Do You Want to Sell Your Business? Is it Ready to Sell? Part 1
Too often small business owners create a business and then want to sell it. But they have not taken the time to think through what is valuable in selling a business. When you consider scaling your business and eventually selling your business, it is helpful to think about how you will make it easy to step into. One way to think about this is the franchise model. There are 7 steps to consider as you scale. They are:
· Your Primary Aim
· Strategic Objectives
· Organizational Strategy
· Management Strategy
· People Strategy
· Marketing Strategy
· Systems Strategy
Today we will explore the first three.
Your Primary Aim
It’s essential in business development to set goals and see a vision for the future. This needs to go beyond the business. You also want to think about what you desire out of life. If you are just thinking about the business, you might as well be in a job. What do you dream about? How do you see your success unfolding? Who is with you to celebrate your success? What is the impact of success on you, your customers, your employees your family? Understanding these things will give you the momentum to get started and the stamina to see it through. Now take a minute to write them down and tape this to your desk for a constant reminder of what you’re aiming for.
My primary aim is to create a business that helps the business’ on Main street thrive so that regardless of what happens on Wall Street our community thrives. To do that I help a number of small business owners create millions of dollars in new revenue without spending more money on marketing or advertising.
The Strategic Objectives
These are essential in taking your business from surviving to thriving. These objectives should offer a path to get to your primary aim. There are many things you can use to set strategic objectives, but here are a some of the most popular:
- Money: Setting income goals is a simple way to see how you are doing at any point in the game. It’s easy to measure and easy to find adjustments to help meet this goal.
- Worthy Opportunities: When considering partnerships and other business opportunities such as new product or service development, you want to think about whether they will help you reach your primary aim. Those that will are the best opportunities to seriously consider. All too often I see small business owners distracted by the next shiny thing.
- Customers served: Tracking the number of people your business has served. I have a colleague that wants to reach 10,000 women through her work. And in the process of serving, you create a business.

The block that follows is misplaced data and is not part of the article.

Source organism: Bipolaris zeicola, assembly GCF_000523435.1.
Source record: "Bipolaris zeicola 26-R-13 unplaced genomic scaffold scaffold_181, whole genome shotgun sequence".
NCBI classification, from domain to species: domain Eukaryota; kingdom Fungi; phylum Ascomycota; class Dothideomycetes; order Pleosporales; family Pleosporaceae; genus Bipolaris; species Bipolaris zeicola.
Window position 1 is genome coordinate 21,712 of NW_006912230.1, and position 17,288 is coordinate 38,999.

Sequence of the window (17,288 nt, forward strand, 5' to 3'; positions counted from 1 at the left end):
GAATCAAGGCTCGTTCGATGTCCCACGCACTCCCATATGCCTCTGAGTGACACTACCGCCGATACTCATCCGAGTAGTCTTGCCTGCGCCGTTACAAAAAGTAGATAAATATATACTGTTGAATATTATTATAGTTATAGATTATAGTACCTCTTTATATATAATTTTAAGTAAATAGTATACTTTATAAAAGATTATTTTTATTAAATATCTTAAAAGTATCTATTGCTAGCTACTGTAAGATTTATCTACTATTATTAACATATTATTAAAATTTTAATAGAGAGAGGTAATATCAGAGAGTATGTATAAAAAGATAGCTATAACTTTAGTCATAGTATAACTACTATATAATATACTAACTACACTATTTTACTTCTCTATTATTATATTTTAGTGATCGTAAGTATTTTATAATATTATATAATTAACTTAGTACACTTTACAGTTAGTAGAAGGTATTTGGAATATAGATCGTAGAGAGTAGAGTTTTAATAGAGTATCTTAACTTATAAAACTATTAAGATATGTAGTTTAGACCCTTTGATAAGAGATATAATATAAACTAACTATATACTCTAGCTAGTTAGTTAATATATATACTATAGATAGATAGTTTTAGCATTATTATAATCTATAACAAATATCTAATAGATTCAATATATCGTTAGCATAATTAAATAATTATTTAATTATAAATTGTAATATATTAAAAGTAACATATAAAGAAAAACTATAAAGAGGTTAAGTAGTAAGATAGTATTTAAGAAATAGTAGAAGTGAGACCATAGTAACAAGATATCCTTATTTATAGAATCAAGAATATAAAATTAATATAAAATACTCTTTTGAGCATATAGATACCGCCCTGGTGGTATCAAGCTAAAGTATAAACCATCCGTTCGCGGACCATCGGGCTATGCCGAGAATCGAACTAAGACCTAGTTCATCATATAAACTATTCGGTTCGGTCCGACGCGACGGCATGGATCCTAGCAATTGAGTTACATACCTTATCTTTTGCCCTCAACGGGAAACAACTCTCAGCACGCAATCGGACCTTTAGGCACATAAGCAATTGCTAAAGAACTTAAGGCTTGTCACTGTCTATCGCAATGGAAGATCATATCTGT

The key to setting standards and goals is not to limit you or stress yourself out. You need to find some quantifiable things you can use to measure your progress toward your primary aim. I know one business owner that uses bananas as a measurement. You’ll have to ask me for more details. 😉 These are just a few suggestions, but make sure no matter what standards you set you are paying attention to the details, as these are one of the biggest keys to your success.
The strength of your organizational structure can make or break your business, so it’s important to take the time to put together a solid structure for your business to grow from. Generally, a company is organized around the roles and responsibilities that need to be taken care of daily and the personalities that need to fulfill those roles. These might be:
– Sales & Marketing
It might even be helpful to create an organizational chart and slot people in these roles. Even if it is a business of one right now. Understanding the roles and responsibilities of the roles will move your business forward. No matter what roles and responsibilities you’ve defined for your employees, you must always keep your own personal primary aim separate from your company’s primary aim or mission statement. Once you’ve identified the primary aim for your company, it will be easy to set up a position structure that will work.
Don’t forget to put together position contracts. Your employees should sign a statement of their roles and responsibilities. This leads to a key distinction that often causes strife. Expectations versus agreement. All too often people have expectations for their partners and employees. But they have not reached an agreement with those parties. Having a contract helps make this an agreement and it makes it easier to hold each other and ourselves accountable.
By now you can see how these areas all work together to build a solid structure on which to build your business. If you need help defining any of these areas, you can check out the resources and tools and then check out our FREE test drive.